Well, that's about it for now, thanks for visiting.

Thursday, July 6, 2023

And it's off to Rocky we go - yay!

 We had been watching the weather for our little northeastern corner of Colorado since the end of May and it was pretty consistently cold, chilly and quite rainy, so the decision was made to wait for fairer weather. Finally, by the 3rd week of June it looked like it was coming around for us. The Boss was fairly chomping at the bit by this time, so after making a last minute push to finalize things at home, we headed out.

Applying an old strategy we hadn't used in a long while, we sourced a large Omaha Steaks Styrofoam cooler from a neighbor and loaded it up with some of our frozen meats and ready-made meals. This not only helped clear out the freezers but also ensured we wouldn't have to shop immediately upon arrival, and would have a few easy "heat-n-eat" meals on tap. On the way out of town we stopped to pick up 2 slabs of dry ice, 10x10x2", loaded everything up, (it was full!), and duct taped it shut. It either would or would not last the whole trip - I was sure praying it would! 🙏🥺️ (PS. It made it with a little dry ice left!!)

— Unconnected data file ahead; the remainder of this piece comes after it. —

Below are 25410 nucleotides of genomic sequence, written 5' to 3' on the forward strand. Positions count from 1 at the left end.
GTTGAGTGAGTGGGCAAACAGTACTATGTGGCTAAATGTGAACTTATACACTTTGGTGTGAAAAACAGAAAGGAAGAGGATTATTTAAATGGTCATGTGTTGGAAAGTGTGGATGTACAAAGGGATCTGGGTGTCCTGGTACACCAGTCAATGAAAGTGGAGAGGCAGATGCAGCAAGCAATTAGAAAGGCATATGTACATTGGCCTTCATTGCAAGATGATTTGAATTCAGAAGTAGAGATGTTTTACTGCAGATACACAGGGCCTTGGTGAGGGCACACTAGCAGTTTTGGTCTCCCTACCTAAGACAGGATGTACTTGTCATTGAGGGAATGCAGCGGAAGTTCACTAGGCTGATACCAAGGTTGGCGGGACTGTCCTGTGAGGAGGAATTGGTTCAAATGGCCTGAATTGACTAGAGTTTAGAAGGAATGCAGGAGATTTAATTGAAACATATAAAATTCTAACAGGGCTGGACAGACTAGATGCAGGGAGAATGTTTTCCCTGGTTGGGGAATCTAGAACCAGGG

Driving through Georgia we saw plenty of very green & healthy-looking pecan orchards. Some were large, old, established trees and some were young trees, but they were all very healthy looking. So pretty, wonder who owns them.. Bill Gates? the Chinese? Who knows.

A young Pecan Orchard in Georgia

We stopped for the night in Gadsden, AL, right by the Coosa river, and had a small stroll along the waterfront and a take-out bite for dinner.

I'm lagging behind with my torn meniscus but what a pretty evening.